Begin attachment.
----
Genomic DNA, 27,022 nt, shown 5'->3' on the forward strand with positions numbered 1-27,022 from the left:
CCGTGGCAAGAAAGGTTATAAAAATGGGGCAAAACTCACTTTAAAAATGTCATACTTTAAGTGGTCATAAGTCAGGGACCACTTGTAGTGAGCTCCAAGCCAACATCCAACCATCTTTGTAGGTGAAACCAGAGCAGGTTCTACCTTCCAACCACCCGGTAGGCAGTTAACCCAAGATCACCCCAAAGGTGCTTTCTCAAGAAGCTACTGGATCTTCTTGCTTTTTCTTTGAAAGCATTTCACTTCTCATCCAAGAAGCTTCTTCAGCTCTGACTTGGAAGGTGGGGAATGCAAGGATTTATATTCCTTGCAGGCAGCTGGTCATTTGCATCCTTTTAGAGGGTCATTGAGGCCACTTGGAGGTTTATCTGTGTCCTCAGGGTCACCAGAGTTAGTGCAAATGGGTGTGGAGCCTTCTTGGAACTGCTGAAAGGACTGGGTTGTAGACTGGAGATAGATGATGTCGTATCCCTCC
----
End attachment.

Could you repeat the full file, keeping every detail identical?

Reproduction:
Genomic DNA, 27,022 nt, shown 5'->3' on the forward strand with positions numbered 1-27,022 from the left:
CCGTGGCAAGAAAGGTTATAAAAATGGGGCAAAACTCACTTTAAAAATGTCATACTTTAAGTGGTCATAAGTCAGGGACCACTTGTAGTGAGCTCCAAGCCAACATCCAACCATCTTTGTAGGTGAAACCAGAGCAGGTTCTACCTTCCAACCACCCGGTAGGCAGTTAACCCAAGATCACCCCAAAGGTGCTTTCTCAAGAAGCTACTGGATCTTCTTGCTTTTTCTTTGAAAGCATTTCACTTCTCATCCAAGAAGCTTCTTCAGCTCTGACTTGGAAGGTGGGGAATGCAAGGATTTATATTCCTTGCAGGCAGCTGGTCATTTGCATCCTTTTAGAGGGTCATTGAGGCCACTTGGAGGTTTATCTGTGTCCTCAGGGTCACCAGAGTTAGTGCAAATGGGTGTGGAGCCTTCTTGGAACTGCTGAAAGGACTGGGTTGTAGACTGGAGATAGATGATGTCGTATCCCTCC